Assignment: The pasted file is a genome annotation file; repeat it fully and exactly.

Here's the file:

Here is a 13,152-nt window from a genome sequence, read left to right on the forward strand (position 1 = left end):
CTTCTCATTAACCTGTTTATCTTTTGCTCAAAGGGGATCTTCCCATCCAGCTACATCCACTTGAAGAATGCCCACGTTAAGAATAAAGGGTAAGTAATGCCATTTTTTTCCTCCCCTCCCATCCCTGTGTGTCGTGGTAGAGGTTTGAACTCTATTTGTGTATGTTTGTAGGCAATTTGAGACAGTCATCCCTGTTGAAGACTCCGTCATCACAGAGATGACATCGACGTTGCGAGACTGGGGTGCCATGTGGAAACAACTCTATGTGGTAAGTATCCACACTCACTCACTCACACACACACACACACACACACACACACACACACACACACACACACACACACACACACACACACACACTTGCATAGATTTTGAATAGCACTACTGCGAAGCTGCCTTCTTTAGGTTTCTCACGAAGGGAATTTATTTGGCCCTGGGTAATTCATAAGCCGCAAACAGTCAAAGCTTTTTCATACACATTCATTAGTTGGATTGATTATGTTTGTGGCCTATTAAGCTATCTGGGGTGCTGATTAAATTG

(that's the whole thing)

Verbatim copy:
Here is a 13,152-nt window from a genome sequence, read left to right on the forward strand (position 1 = left end):
CTTCTCATTAACCTGTTTATCTTTTGCTCAAAGGGGATCTTCCCATCCAGCTACATCCACTTGAAGAATGCCCACGTTAAGAATAAAGGGTAAGTAATGCCATTTTTTTCCTCCCCTCCCATCCCTGTGTGTCGTGGTAGAGGTTTGAACTCTATTTGTGTATGTTTGTAGGCAATTTGAGACAGTCATCCCTGTTGAAGACTCCGTCATCACAGAGATGACATCGACGTTGCGAGACTGGGGTGCCATGTGGAAACAACTCTATGTGGTAAGTATCCACACTCACTCACTCACACACACACACACACACACACACACACACACACACACACACACACACACACACACACACACACACACTTGCATAGATTTTGAATAGCACTACTGCGAAGCTGCCTTCTTTAGGTTTCTCACGAAGGGAATTTATTTGGCCCTGGGTAATTCATAAGCCGCAAACAGTCAAAGCTTTTTCATACACATTCATTAGTTGGATTGATTATGTTTGTGGCCTATTAAGCTATCTGGGGTGCTGATTAAATTG